But one subtle change that was noted several weeks ago by Patrick St. Michel in the Japan Times was notable: the preponderance of Japanese acts at this year’s festival (and, for that matter, at Fuji’s rival, Summer Sonic, as well). There are a number of good reasons why there should be a preponderance of Japanese acts at Fuji, the most prominent being that we are in Japan, goddammit, and there are a lot of great bands here. Except for the Spanish hybrid rock outfit, Doctor Prats, who wowed ‘em at the Red Marquee last night and launched the White Stage this morning, the opening acts on all the stages were locals.
Yogee New Waves | MARK THOMPSON PHOTO
We caught some of Yogee New Waves’ disco surf pop at the Field of Heaven before bolting for the Green Stage to see Group Tamashii, a band whose presence as the main opening act sums up this presumed turn to domestic product rather starkly. Fuji Rock is a huge draw for foreigners, and not just those who live in Japan. Last night we met several groups of Asians who had flown in to spend the whole weekend, many with their families in tow. Though Group Tamashii is a rocking good show, they’re also Japanese to the extreme. Actually, they’re a comedy group, and you know what they say about how humor translates…
Dressed ostentatiously in leather, the group has pretty much one theme: Sex, and not sex as an enjoyable pastime or a seminal aspect of living, but as a joke. Moreover, a dirty joke. Lead singer Hakai, who occasionally bombarded the audience with cheap plastic slippers he flung like frisbees, kept up a steady stream of blue language — he didn’t even bother with double entendres — that left the Japanese chuckling and the rest of us scratching our heads.
Group Tamashii | MARK THOMPSON
It’s not that we don’t understand sex jokes when we hear them—at one point, the portly backup singer Baito-kun came out dressed as a school girl and Hakai said, “Your clitoris is showing”—but these gags were soaked in Japanese pop culture, referencing names and situations that only Japanese people would be familiar with. (There was a five-minute routine about Kabuki guild names that had the Japanese in stitches) Given that Fuji prides itself on being a family-friendly event, one had to wonder what some of the Japanese parents thought.
Group Tamashii | MARK THOMPSON
Prurience aside, Group Tamashii is a nifty, tight little outfit, slaloming smoothly from thrash metal to punk to a disco song about sushi and a pretty faithful Michael Jackson parody. Actually, the foreigners who don’t know any Japanese and anything about Japanese pop culture probably got the better deal: It was a nice way to rock in the weekend.
We were quite happy to see that the organizers revived the post-headliner party at the Green Stage on Sunday night. This year they asked those electronica pranksters to provide the music, perhaps as a nod to the fact that the group is celebrating their 25th year in show business, and they were perfect.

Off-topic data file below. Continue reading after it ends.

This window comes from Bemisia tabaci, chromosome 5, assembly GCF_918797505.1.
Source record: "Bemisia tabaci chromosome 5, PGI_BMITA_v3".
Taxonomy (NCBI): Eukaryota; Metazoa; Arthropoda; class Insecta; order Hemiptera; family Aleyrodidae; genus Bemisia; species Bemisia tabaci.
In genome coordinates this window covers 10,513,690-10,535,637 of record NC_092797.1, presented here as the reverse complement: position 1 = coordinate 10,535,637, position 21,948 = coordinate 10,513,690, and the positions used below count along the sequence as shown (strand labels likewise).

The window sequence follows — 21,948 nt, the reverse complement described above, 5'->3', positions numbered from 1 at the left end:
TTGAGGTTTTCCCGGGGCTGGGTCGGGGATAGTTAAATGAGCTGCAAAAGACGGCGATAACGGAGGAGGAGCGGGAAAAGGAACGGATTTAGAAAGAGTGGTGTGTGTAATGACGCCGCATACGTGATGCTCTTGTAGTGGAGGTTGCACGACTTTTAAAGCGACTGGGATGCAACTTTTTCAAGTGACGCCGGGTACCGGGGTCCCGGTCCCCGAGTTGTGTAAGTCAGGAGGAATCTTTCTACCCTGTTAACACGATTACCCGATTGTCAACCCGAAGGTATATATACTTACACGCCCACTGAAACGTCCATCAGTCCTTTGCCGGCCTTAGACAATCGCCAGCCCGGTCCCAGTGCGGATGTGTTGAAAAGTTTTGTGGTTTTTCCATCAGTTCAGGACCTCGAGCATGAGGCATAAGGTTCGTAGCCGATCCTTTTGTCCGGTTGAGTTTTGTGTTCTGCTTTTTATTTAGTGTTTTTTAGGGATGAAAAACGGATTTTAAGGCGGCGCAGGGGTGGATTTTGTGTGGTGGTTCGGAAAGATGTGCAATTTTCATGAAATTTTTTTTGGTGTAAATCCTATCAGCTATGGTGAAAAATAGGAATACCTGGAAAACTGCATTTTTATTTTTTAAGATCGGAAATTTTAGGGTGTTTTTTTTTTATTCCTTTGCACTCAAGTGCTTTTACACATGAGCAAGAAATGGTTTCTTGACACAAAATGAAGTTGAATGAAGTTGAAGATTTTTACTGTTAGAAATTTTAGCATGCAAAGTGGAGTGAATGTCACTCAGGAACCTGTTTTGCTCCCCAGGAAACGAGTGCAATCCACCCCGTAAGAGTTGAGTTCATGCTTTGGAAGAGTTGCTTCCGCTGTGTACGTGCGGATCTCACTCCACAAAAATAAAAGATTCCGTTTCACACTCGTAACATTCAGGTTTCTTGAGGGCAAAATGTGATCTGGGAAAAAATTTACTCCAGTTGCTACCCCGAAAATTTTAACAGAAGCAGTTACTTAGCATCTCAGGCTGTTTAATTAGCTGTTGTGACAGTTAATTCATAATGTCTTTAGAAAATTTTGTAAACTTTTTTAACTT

Denki Groove | Mark Thompson photo
Sporting one of his famous top hats, Pierre Taki held the stage and the audience’s attention while partner Takkyu Ishino manned the boards, though he had a lot to add, vocally, to the performance. Of course, they played “Shangri-La” and all the hits, though at this point “hits” is a relative term for a group whose stage strategy is to be as spontaneous and in-the-moment as possible.
Denki Groove | Mark Thompson photo
We were sort of wandering around, marveling at the variety of dancing that was going on. It was as if everyone had received a second (third?) wind that would blow them into the next week. First they have to make it to morning.
We didn’t know that Beck was schedule to play the first Fuji Rock Festival in 1997. We assume that he was on the doomed second day, which was cancelled due to a typhoon. In any case, he mentioned this fact near the beginning of his headlining show at the Green Stage Saturday night, a fully pop showcase of the artist’s career highs, a greatest hits show if there ever was one. Naturally, the audience loved it, but what did it say about Beck’s legacy as an alternative artist?
Beck | Mark Thompson photo
He almost threw away the first three songs, as if he wanted to get them over with: “Devil’s Haircut,” “Black Tambourine,” and “Loser,” that latter a song that become so iconic that when the audience dutifully chanted the chorus in accordance with Beck’s wishes — “I’m a lost baby, so why don’t you kill me” — you couldn’t decide if you should choke up or be depressed.
Beck | Mark Thompson photo
Part of the problem is the way he assumed the guise of a superstar; dressed mostly in black, with a polka-dot shirt, Beatle boots and black fedora, his pimp-like aura emphasized his regret at having not been born a black man. The blues and soul tropes he appropriated so freely in his career were showcased openly during his set. Though “Sea Change” and “Morning Phase” are the albums that garnered the bulk of praise for their quiet, contemplative mood, “Midnite Vultures,” his ode to black music, was the album he referenced the most this time. His gospel chops were whiter than Wonder Bread, but they were also thrilling.